3. Determine interest rates: While it is ideal for you to pay your outstanding balance in full each month, it is important to understand the cost associated if you are unable. To learn how to reduce the amount of interest you will pay, check out the Government of Canada's credit card payment calculator to compare and contrast three alternative payment options.
  4. Manage your score: Having a strong credit score will greatly benefit you in the future, such as when trying to rent a property or take out a loan. Keep your credit score high by making payments on time, minimizing outstanding balances, and limiting taking on new debt.
  5. Check your card: Keeping track of your expenses throughout the month will help ensure that you have the funds available to pay your bill when it comes due. This will also help you catch any suspicious activity that could be signs of fraud.
Building a Strong Credit Score

Using credit such as a credit card or a student loan is a normal part of being a student, but building a strong credit score early is essential to your future financial success. Having a strong credit score represents your ability to manage your money wisely, and this can impact you in a number of situations, such as qualifying for a lower interest rate on loans. The best thing you can do is to keep your credit score as high as possible, and there are a number of ways you can do that:

  1. Pay on time: Paying your bills by the deadline has the greatest effect on your credit score, so be sure to pay yours on time - even if they are small! No matter what, always make the minimum payment on your debts!
  2. Slow and steady: Try not to borrow more money than you can afford to pay back. If you take on too much debt at once, it can be difficult to recover.
  3. Manage your limit: It's recommended that you aim to use less than 35 per cent of your available credit limit. The closer you are to your limit, the greater risk you face of not being able to pay it back on time. While it is best to pay your balances in full, even making the minimum payment is better than none at all.
  4. Length of credit history: It's a good idea to start building credit early because the longer your history, the more accurate your credit score will be. Starting to build your credit now will help you when wanting to borrow for larger items in the future.
  5. Minimize credit applications: Just like it can be a bad sign to an employer if you get a new job every month, applying for additional or new credit too frequently can reflect negatively to lenders. It may leave the impression that you are struggling financially. Try to reduce the number of times you apply for credit over a relatively short period of time.
Tackling Student Debt Post-Graduation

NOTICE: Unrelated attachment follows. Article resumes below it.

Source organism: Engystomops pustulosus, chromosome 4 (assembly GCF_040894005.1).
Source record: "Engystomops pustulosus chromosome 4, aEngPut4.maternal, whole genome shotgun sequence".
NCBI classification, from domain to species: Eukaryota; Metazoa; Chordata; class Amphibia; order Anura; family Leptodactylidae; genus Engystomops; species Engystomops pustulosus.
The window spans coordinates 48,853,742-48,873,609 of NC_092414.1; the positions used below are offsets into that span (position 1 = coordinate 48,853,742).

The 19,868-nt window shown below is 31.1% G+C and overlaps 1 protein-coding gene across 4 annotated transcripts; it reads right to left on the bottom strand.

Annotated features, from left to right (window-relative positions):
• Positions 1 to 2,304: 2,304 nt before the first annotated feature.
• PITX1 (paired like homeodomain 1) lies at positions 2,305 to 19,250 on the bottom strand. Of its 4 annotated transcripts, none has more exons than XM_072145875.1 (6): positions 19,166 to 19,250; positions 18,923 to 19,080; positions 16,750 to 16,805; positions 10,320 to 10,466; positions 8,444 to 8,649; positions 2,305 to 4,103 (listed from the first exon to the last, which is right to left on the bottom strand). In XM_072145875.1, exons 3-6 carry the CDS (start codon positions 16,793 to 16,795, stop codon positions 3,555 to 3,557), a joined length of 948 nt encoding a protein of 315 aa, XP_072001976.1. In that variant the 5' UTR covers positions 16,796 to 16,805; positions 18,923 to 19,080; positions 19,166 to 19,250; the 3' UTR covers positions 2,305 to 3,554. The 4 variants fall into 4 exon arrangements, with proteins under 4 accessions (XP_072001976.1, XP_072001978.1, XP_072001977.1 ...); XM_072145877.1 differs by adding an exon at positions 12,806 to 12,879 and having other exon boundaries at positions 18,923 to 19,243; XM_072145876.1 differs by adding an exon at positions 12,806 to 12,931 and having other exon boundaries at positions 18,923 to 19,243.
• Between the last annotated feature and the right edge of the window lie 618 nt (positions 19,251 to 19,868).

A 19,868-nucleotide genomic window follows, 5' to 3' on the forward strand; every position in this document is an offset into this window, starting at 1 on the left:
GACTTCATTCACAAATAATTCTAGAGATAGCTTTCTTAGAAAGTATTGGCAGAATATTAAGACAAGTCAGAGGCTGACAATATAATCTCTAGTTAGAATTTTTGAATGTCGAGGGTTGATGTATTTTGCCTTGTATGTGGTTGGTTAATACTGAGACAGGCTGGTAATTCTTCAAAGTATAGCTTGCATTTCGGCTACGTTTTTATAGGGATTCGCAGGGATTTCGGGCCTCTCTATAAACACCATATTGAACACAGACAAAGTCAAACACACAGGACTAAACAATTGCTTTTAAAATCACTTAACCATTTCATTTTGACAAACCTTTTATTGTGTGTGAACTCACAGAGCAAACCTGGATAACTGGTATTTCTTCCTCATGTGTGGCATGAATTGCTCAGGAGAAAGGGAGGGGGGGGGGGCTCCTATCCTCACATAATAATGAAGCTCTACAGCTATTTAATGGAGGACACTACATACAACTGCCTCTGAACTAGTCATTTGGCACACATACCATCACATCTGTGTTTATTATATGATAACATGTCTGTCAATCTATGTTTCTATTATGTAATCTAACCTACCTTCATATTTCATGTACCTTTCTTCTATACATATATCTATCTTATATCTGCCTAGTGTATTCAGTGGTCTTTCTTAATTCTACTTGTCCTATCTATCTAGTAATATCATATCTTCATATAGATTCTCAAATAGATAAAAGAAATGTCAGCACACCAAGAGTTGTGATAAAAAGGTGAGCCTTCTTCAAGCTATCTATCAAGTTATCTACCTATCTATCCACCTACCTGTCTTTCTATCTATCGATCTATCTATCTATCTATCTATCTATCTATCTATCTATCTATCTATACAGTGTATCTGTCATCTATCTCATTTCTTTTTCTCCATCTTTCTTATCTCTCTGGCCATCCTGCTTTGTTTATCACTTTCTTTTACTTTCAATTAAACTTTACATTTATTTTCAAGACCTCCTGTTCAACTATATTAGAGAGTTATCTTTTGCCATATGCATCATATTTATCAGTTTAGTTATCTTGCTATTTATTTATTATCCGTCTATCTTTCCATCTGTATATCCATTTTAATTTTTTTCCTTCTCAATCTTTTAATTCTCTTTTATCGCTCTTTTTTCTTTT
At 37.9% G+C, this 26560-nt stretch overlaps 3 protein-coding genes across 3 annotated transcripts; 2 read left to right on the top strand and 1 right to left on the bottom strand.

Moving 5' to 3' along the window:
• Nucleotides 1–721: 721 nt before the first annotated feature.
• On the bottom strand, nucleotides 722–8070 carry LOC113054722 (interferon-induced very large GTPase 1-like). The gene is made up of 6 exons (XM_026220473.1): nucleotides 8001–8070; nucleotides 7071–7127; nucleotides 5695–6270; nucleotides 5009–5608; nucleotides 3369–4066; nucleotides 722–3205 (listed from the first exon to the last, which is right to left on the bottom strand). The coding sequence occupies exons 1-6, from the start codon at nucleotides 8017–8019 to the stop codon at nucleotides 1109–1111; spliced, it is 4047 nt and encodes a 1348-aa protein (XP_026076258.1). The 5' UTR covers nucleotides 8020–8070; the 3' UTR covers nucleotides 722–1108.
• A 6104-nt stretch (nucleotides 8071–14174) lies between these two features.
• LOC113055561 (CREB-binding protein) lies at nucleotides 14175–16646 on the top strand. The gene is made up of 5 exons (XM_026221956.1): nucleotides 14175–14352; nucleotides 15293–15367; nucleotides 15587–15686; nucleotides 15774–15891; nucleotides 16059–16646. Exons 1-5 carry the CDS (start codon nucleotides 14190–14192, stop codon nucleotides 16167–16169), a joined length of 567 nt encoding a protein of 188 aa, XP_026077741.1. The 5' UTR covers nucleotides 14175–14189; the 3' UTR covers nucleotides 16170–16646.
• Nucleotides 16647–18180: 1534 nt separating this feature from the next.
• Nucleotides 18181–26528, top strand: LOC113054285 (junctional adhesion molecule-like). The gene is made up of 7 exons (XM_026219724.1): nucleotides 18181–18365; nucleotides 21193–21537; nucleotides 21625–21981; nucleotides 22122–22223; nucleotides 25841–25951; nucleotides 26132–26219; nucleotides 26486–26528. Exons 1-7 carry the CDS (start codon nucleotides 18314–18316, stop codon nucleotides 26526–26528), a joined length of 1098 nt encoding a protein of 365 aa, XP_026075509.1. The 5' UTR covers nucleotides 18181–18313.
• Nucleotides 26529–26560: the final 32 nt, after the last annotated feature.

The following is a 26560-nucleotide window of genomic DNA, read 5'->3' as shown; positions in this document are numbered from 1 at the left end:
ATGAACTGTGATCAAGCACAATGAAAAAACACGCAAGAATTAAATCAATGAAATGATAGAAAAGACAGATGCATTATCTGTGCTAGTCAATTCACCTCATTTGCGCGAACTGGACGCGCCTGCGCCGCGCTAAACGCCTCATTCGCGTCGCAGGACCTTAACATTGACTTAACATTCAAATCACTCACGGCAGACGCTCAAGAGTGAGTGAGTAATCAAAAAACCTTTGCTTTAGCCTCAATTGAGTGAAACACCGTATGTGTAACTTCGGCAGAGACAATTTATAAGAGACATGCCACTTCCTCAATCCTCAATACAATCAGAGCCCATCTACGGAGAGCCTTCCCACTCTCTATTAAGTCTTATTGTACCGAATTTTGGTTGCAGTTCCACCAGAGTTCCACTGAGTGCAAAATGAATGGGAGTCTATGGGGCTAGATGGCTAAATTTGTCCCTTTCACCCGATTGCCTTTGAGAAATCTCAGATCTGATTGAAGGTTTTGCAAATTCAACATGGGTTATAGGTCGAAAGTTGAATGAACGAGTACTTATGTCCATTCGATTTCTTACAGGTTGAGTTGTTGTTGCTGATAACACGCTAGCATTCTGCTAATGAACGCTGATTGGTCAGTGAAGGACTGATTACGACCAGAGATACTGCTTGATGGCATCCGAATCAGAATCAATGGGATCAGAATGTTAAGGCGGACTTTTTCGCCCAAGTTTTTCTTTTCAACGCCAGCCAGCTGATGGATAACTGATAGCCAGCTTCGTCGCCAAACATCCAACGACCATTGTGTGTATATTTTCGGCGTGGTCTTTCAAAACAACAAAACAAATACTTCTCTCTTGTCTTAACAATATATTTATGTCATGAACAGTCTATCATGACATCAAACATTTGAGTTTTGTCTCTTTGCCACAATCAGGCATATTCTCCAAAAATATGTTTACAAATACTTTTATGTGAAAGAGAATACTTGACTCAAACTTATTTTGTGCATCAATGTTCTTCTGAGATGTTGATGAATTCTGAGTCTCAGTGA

Managing debt is a difficult task for many students, but staying on top of your expenses can help reduce the stress. For some of you, this may be the first time you've had to balance your debt and daily expenses. It's never too early to start thinking about building a healthy financial future, so here are a few tips on how to stay on top of your student debt:

  1. Utilize your grace period: Depending on the loan, you may have a grace period after you graduate before you have to start making payments. Use this time to understand your loan and make a game plan on how you will pay it off. If possible, put money away as if you are already making payments to get yourself used to this change.
  2. Live consciously: Although you will likely want to start splurging now that you aren't living the money-tight life of a student, continuing this cost-saving lifestyle for a few years can help you pay off your loans as fast as possible. Keep your costs low by living with a roommate or sticking to the necessities.
  3. Make a budget: Once you graduate you may have a number of new expenses that you aren't used to. It'll be important to keep track of your spending in a budget to make sure you can put additional money towards your debt.
  4. Increase your income: If you find yourself a little strapped for cash, try a new way of earning more money. Maybe you can use one of your interests to start a side business, such as offering photography or tutoring services.
  5. Start saving: After you have your student loans paid off, you can focus on allocating some of your paycheque to a savings account. It may seem early to contribute to an RRSP or a TFSA, but the sooner you start saving regularly the more likely you will be a great saver in the future. Plus, saving while you are living a lifestyle with less major expenses is an easier place to start.